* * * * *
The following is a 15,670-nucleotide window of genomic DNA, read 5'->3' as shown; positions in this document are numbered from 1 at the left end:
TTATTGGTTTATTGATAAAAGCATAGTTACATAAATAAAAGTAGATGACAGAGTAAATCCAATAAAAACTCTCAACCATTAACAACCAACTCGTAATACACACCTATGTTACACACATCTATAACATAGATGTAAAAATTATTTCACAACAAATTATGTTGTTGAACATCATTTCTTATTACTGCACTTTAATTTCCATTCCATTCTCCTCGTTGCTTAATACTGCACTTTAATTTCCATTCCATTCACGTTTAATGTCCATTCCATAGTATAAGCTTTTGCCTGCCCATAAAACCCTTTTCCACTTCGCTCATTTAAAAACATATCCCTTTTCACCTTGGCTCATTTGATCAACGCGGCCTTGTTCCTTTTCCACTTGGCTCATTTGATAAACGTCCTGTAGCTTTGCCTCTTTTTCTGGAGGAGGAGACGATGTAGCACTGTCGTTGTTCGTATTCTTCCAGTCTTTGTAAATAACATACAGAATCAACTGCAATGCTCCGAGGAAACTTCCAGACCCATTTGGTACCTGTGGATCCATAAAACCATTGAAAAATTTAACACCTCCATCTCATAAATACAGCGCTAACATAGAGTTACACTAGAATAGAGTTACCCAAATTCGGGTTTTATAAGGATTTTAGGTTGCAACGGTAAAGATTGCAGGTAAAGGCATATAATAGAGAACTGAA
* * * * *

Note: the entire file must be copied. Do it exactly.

The following is a 15,670-nucleotide window of genomic DNA, read 5'->3' as shown; positions in this document are numbered from 1 at the left end:
TTATTGGTTTATTGATAAAAGCATAGTTACATAAATAAAAGTAGATGACAGAGTAAATCCAATAAAAACTCTCAACCATTAACAACCAACTCGTAATACACACCTATGTTACACACATCTATAACATAGATGTAAAAATTATTTCACAACAAATTATGTTGTTGAACATCATTTCTTATTACTGCACTTTAATTTCCATTCCATTCTCCTCGTTGCTTAATACTGCACTTTAATTTCCATTCCATTCACGTTTAATGTCCATTCCATAGTATAAGCTTTTGCCTGCCCATAAAACCCTTTTCCACTTCGCTCATTTAAAAACATATCCCTTTTCACCTTGGCTCATTTGATCAACGCGGCCTTGTTCCTTTTCCACTTGGCTCATTTGATAAACGTCCTGTAGCTTTGCCTCTTTTTCTGGAGGAGGAGACGATGTAGCACTGTCGTTGTTCGTATTCTTCCAGTCTTTGTAAATAACATACAGAATCAACTGCAATGCTCCGAGGAAACTTCCAGACCCATTTGGTACCTGTGGATCCATAAAACCATTGAAAAATTTAACACCTCCATCTCATAAATACAGCGCTAACATAGAGTTACACTAGAATAGAGTTACCCAAATTCGGGTTTTATAAGGATTTTAGGTTGCAACGGTAAAGATTGCAGGTAAAGGCATATAATAGAGAACTGAA